Regarding Kubrick’s brilliant Space Epic 2001: A Space Odyssey he quite frankly change science fiction as we know it. Before Stanley Kubrick sci-fi was never created on a large scale budget (or at least very rarely) and certainly failed to achieve anywhere rear the creative effects delivered in 2001: A Space Odyssey. Also sci-fi was rarely taken seriously as a genre beforehand to any significant degree. But after the release of the film it inspired a generation of up and coming filmmakers (I’m restricting this to sci-fi) such as Ridley Scott, James Cameron, George Lucas (frankly I fail to understand what people see in Star Wars), Steven Spielberg etc. However none of them came anywhere close to Kubrick as filmmaker IMO.
Anyone who likes CWO as much as me has problems. With regard to 2001, what the hell did the ending mean anyway?
At the beginning of the story the Monolith came to earth. When the proto-human touched it, it triggered something innate to him (or altered him outright) . He was then inspired to use the bone as a tool. Then, it went into hiding on Io, where it would remain until mankind became technologically sophisticated enough to find it again. This would mean that we not only would have to develop machines and computers, but also join together for a common cause. THEN, we found it again, and it repeated what it did in the first scene. The Starchild is a symbol of the next step in human development.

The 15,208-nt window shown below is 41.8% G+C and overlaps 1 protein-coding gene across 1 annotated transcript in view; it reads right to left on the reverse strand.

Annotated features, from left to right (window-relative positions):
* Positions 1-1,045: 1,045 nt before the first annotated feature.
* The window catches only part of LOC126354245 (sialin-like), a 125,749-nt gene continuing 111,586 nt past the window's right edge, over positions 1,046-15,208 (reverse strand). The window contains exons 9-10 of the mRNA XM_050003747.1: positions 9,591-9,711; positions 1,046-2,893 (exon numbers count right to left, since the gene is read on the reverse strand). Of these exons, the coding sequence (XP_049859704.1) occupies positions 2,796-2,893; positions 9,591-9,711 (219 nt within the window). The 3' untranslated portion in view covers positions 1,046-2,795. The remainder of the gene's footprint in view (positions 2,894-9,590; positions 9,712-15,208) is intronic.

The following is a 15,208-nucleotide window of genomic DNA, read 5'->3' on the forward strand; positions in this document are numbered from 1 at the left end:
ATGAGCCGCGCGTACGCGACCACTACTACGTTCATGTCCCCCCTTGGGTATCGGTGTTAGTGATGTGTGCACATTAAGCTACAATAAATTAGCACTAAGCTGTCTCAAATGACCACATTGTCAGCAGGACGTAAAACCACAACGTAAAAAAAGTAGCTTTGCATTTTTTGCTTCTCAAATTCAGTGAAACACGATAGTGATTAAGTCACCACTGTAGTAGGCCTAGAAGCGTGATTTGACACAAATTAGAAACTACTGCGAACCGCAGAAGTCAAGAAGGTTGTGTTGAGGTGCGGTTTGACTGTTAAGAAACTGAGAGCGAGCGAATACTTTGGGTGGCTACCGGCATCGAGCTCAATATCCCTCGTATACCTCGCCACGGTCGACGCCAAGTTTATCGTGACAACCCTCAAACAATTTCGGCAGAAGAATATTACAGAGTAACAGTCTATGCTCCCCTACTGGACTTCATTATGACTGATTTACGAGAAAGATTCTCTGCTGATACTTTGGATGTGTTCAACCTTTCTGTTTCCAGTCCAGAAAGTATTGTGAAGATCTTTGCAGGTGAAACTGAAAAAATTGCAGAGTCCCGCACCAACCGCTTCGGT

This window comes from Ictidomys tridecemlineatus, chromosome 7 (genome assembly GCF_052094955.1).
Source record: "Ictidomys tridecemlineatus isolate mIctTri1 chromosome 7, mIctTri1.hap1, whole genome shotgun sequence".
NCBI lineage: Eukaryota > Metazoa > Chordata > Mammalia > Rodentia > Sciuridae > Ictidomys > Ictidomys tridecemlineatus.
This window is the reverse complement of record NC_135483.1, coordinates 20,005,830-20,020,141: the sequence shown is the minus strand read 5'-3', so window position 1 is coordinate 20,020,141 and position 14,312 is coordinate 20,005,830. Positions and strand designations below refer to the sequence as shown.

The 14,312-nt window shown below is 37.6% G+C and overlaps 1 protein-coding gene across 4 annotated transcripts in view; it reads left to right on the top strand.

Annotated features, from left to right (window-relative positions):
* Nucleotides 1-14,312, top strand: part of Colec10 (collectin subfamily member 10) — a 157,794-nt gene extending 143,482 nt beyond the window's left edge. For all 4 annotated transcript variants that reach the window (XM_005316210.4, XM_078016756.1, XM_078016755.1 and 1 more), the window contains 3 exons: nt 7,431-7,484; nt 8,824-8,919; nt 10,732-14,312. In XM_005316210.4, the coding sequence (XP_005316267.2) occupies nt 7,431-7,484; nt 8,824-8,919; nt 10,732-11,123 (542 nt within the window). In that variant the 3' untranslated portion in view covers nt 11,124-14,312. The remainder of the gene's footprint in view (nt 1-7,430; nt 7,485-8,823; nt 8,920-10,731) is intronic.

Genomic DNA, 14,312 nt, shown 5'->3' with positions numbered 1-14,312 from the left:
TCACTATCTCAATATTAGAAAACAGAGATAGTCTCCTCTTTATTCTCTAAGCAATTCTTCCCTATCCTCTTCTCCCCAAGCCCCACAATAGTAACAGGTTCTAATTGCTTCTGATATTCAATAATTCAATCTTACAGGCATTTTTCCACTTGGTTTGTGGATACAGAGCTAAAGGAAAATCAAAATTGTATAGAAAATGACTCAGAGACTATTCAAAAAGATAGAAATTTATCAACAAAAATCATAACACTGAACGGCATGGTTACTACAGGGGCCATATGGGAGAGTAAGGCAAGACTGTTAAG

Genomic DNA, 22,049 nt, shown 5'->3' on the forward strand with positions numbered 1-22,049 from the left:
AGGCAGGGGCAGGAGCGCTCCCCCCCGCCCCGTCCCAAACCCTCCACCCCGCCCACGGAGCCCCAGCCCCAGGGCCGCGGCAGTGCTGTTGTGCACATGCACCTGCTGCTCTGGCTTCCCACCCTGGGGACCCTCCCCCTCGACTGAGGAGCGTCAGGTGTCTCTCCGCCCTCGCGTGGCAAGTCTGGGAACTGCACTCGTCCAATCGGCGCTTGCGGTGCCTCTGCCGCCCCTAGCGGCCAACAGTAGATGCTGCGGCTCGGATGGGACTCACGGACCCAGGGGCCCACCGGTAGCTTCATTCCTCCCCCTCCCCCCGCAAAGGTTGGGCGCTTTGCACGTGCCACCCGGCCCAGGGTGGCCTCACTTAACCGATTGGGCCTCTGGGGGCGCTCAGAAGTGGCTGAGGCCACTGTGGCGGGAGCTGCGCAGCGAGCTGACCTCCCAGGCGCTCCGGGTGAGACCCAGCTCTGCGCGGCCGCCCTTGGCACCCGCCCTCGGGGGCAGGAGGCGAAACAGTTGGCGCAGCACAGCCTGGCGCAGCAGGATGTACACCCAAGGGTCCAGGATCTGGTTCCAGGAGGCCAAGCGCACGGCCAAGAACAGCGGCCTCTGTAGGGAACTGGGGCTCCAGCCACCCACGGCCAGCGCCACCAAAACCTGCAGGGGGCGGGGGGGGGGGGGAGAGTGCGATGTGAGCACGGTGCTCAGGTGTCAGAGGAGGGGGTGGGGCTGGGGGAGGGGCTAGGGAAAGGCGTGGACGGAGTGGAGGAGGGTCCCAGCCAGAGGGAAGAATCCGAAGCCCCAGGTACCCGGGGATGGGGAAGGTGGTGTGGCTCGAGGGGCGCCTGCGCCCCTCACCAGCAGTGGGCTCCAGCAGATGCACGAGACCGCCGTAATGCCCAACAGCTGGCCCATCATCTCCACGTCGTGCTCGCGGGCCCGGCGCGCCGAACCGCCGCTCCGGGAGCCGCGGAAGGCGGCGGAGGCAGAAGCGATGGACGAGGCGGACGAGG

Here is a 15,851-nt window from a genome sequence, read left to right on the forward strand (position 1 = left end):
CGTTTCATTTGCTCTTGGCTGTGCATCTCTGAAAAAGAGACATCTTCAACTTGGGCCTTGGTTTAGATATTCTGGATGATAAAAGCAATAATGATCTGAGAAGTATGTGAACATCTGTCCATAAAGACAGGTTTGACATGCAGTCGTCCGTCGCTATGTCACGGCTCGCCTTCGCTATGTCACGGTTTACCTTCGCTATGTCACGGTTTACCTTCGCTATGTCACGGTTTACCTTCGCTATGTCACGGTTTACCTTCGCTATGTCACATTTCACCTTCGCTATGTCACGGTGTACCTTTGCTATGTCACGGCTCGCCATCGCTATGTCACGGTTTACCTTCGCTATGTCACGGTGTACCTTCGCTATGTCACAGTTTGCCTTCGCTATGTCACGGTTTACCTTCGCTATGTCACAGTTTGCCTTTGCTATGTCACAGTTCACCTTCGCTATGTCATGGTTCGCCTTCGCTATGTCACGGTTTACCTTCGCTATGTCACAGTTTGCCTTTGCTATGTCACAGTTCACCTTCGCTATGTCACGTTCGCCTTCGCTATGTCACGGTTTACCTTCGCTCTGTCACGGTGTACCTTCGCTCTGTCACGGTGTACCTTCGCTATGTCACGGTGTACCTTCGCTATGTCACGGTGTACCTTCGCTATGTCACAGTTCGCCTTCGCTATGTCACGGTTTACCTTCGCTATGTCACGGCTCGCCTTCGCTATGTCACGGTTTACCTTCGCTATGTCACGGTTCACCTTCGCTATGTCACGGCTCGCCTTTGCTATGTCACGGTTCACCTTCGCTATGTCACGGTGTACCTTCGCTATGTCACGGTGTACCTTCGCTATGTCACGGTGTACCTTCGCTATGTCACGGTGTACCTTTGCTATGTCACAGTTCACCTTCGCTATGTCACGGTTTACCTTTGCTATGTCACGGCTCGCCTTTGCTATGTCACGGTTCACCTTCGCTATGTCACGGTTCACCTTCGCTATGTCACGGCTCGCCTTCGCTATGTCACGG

Got my details confused. The first monolith found in the space age was on the moon, and that discovery was covered up. The next one was found in orbit around Jupiter.
I like A Clockwork Orange for a few reasons. First off it dealt in part with media exploitation, corrupt politicians and totalitarianism in relation to the usage of mind control to “control crime”. Also it asked the question, “Is one deprived of personal liberty if he has even his thoughts controlled even if that person is as dreadful a human being as Alex is?”
In the film (ACO) a totalitarian government begins to take control under the promise of “cutting down crime”. The masses are desperate enough to deprive themselves of personal libery and freedom and are in favor of this system (albeit a very corrupt one). Patrick McGee’s character in the film makes this clear when he states over the telephone that, “They will sell their liberty for a quieter life”.
Kubrick, who had tremendous knowledge of World War II, is asking "Is it better to have a free society with several heartless thugs such as Alex roaming the streets or for totalitarianism (a nazism archtype) to rule but risk possible evil on a far more massive scale than Alex could ever achieve.
Also during the film Alex’s former “droogs” become policemen just as “brutal young roughs” were recruited into the nazi-machine (the nazi brown shirts) to strong-arm the citizenry. Once again in this particular scene however he is questioning even the usage of such tactics to stop thugs (although this mainly a secondary effect to the overall effect on the general populace. In totalitarian governments they don’t stop at brutalizing thugs).